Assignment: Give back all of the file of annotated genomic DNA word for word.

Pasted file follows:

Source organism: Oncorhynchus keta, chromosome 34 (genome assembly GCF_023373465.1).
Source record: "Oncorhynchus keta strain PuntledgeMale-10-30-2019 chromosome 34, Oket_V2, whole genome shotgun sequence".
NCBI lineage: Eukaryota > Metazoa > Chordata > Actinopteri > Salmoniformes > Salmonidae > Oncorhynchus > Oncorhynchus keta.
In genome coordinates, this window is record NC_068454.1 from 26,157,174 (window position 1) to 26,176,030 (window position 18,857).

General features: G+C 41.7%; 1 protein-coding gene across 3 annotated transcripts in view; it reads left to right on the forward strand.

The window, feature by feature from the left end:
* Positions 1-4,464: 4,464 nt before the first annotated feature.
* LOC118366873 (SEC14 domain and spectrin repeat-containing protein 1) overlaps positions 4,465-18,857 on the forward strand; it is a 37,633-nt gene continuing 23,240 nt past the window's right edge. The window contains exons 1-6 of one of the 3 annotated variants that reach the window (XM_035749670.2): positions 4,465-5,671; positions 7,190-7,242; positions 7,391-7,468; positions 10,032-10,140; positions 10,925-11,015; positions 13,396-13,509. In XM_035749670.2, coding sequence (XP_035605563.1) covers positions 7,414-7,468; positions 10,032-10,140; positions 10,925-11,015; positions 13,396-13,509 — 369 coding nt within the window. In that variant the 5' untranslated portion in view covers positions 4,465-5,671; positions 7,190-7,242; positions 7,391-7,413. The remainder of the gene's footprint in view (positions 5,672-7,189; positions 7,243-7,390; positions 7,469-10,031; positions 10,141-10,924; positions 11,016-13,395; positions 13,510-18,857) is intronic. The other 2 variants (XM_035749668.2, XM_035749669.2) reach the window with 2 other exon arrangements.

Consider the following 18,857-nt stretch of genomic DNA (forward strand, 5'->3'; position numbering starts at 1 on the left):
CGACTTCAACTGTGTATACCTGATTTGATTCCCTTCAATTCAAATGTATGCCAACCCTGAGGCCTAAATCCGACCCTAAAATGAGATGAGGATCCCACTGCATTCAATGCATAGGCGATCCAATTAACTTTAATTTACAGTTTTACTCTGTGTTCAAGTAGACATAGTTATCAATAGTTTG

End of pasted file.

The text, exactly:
Source organism: Oncorhynchus keta, chromosome 34 (genome assembly GCF_023373465.1).
Source record: "Oncorhynchus keta strain PuntledgeMale-10-30-2019 chromosome 34, Oket_V2, whole genome shotgun sequence".
NCBI lineage: Eukaryota > Metazoa > Chordata > Actinopteri > Salmoniformes > Salmonidae > Oncorhynchus > Oncorhynchus keta.
In genome coordinates, this window is record NC_068454.1 from 26,157,174 (window position 1) to 26,176,030 (window position 18,857).

General features: G+C 41.7%; 1 protein-coding gene across 3 annotated transcripts in view; it reads left to right on the forward strand.

The window, feature by feature from the left end:
* Positions 1-4,464: 4,464 nt before the first annotated feature.
* LOC118366873 (SEC14 domain and spectrin repeat-containing protein 1) overlaps positions 4,465-18,857 on the forward strand; it is a 37,633-nt gene continuing 23,240 nt past the window's right edge. The window contains exons 1-6 of one of the 3 annotated variants that reach the window (XM_035749670.2): positions 4,465-5,671; positions 7,190-7,242; positions 7,391-7,468; positions 10,032-10,140; positions 10,925-11,015; positions 13,396-13,509. In XM_035749670.2, coding sequence (XP_035605563.1) covers positions 7,414-7,468; positions 10,032-10,140; positions 10,925-11,015; positions 13,396-13,509 — 369 coding nt within the window. In that variant the 5' untranslated portion in view covers positions 4,465-5,671; positions 7,190-7,242; positions 7,391-7,413. The remainder of the gene's footprint in view (positions 5,672-7,189; positions 7,243-7,390; positions 7,469-10,031; positions 10,141-10,924; positions 11,016-13,395; positions 13,510-18,857) is intronic. The other 2 variants (XM_035749668.2, XM_035749669.2) reach the window with 2 other exon arrangements.

Consider the following 18,857-nt stretch of genomic DNA (forward strand, 5'->3'; position numbering starts at 1 on the left):
CGACTTCAACTGTGTATACCTGATTTGATTCCCTTCAATTCAAATGTATGCCAACCCTGAGGCCTAAATCCGACCCTAAAATGAGATGAGGATCCCACTGCATTCAATGCATAGGCGATCCAATTAACTTTAATTTACAGTTTTACTCTGTGTTCAAGTAGACATAGTTATCAATAGTTTG